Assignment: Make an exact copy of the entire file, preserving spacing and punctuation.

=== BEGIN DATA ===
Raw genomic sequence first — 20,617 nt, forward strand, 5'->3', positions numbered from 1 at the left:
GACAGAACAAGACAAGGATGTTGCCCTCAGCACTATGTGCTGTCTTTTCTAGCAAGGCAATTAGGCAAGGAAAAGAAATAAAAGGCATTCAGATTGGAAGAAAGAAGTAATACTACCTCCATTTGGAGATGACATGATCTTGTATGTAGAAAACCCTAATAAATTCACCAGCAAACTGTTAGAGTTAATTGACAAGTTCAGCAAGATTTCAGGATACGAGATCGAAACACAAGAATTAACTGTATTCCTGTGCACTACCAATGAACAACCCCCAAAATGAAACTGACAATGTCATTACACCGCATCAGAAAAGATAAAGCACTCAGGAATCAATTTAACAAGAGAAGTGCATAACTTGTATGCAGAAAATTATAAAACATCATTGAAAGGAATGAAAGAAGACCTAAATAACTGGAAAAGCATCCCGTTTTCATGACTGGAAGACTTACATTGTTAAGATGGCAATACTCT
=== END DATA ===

Raw genomic sequence first — 20,617 nt, forward strand, 5'->3', positions numbered from 1 at the left:
GACAGAACAAGACAAGGATGTTGCCCTCAGCACTATGTGCTGTCTTTTCTAGCAAGGCAATTAGGCAAGGAAAAGAAATAAAAGGCATTCAGATTGGAAGAAAGAAGTAATACTACCTCCATTTGGAGATGACATGATCTTGTATGTAGAAAACCCTAATAAATTCACCAGCAAACTGTTAGAGTTAATTGACAAGTTCAGCAAGATTTCAGGATACGAGATCGAAACACAAGAATTAACTGTATTCCTGTGCACTACCAATGAACAACCCCCAAAATGAAACTGACAATGTCATTACACCGCATCAGAAAAGATAAAGCACTCAGGAATCAATTTAACAAGAGAAGTGCATAACTTGTATGCAGAAAATTATAAAACATCATTGAAAGGAATGAAAGAAGACCTAAATAACTGGAAAAGCATCCCGTTTTCATGACTGGAAGACTTACATTGTTAAGATGGCAATACTCT